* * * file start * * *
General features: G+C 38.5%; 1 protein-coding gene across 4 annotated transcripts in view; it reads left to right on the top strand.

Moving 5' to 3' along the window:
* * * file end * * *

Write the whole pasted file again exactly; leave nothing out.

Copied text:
General features: G+C 38.5%; 1 protein-coding gene across 4 annotated transcripts in view; it reads left to right on the top strand.

Moving 5' to 3' along the window: